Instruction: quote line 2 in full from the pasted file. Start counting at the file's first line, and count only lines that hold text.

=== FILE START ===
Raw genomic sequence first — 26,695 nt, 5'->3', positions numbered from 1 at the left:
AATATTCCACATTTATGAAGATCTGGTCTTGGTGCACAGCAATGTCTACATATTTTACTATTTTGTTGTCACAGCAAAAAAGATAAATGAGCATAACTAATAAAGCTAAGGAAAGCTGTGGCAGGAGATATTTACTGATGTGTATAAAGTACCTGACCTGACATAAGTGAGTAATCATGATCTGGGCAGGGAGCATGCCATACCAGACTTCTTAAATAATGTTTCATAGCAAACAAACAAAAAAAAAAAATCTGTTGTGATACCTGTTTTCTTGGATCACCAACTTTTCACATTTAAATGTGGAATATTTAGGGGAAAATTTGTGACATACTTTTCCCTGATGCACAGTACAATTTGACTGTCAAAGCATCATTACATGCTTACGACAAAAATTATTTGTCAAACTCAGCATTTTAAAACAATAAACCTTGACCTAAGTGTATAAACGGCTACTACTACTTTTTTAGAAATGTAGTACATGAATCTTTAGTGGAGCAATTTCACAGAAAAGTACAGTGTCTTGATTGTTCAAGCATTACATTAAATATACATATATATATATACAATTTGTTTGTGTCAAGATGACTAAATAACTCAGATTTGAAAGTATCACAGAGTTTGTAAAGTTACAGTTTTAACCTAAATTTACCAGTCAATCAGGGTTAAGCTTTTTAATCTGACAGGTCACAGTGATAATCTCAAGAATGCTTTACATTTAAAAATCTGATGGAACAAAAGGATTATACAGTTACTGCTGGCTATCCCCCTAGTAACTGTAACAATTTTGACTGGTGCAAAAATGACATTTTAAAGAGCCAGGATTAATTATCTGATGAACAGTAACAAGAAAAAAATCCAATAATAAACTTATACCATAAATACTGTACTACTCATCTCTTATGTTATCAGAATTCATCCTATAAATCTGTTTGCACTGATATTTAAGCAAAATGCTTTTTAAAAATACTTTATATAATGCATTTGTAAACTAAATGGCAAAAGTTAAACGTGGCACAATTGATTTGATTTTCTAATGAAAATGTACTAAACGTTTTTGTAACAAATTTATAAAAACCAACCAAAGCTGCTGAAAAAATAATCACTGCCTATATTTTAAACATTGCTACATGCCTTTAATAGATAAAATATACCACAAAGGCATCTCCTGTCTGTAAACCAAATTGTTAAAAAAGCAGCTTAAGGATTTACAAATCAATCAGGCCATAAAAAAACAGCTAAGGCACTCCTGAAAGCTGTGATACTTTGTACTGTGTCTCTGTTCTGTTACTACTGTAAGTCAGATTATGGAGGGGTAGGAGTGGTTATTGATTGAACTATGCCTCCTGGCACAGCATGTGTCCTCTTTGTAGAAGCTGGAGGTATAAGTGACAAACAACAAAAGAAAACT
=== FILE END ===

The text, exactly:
AATATTCCACATTTATGAAGATCTGGTCTTGGTGCACAGCAATGTCTACATATTTTACTATTTTGTTGTCACAGCAAAAAAGATAAATGAGCATAACTAATAAAGCTAAGGAAAGCTGTGGCAGGAGATATTTACTGATGTGTATAAAGTACCTGACCTGACATAAGTGAGTAATCATGATCTGGGCAGGGAGCATGCCATACCAGACTTCTTAAATAATGTTTCATAGCAAACAAACAAAAAAAAAAAATCTGTTGTGATACCTGTTTTCTTGGATCACCAACTTTTCACATTTAAATGTGGAATATTTAGGGGAAAATTTGTGACATACTTTTCCCTGATGCACAGTACAATTTGACTGTCAAAGCATCATTACATGCTTACGACAAAAATTATTTGTCAAACTCAGCATTTTAAAACAATAAACCTTGACCTAAGTGTATAAACGGCTACTACTACTTTTTTAGAAATGTAGTACATGAATCTTTAGTGGAGCAATTTCACAGAAAAGTACAGTGTCTTGATTGTTCAAGCATTACATTAAATATACATATATATATATACAATTTGTTTGTGTCAAGATGACTAAATAACTCAGATTTGAAAGTATCACAGAGTTTGTAAAGTTACAGTTTTAACCTAAATTTACCAGTCAATCAGGGTTAAGCTTTTTAATCTGACAGGTCACAGTGATAATCTCAAGAATGCTTTACATTTAAAAATCTGATGGAACAAAAGGATTATACAGTTACTGCTGGCTATCCCCCTAGTAACTGTAACAATTTTGACTGGTGCAAAAATGACATTTTAAAGAGCCAGGATTAATTATCTGATGAACAGTAACAAGAAAAAAATCCAATAATAAACTTATACCATAAATACTGTACTACTCATCTCTTATGTTATCAGAATTCATCCTATAAATCTGTTTGCACTGATATTTAAGCAAAATGCTTTTTAAAAATACTTTATATAATGCATTTGTAAACTAAATGGCAAAAGTTAAACGTGGCACAATTGATTTGATTTTCTAATGAAAATGTACTAAACGTTTTTGTAACAAATTTATAAAAACCAACCAAAGCTGCTGAAAAAATAATCACTGCCTATATTTTAAACATTGCTACATGCCTTTAATAGATAAAATATACCACAAAGGCATCTCCTGTCTGTAAACCAAATTGTTAAAAAAGCAGCTTAAGGATTTACAAATCAATCAGGCCATAAAAAAACAGCTAAGGCACTCCTGAAAGCTGTGATACTTTGTACTGTGTCTCTGTTCTGTTACTACTGTAAGTCAGATTATGGAGGGGTAGGAGTGGTTATTGATTGAACTATGCCTCCTGGCACAGCATGTGTCCTCTTTGTAGAAGCTGGAGGTATAAGTGACAAACAACAAAAGAAAACT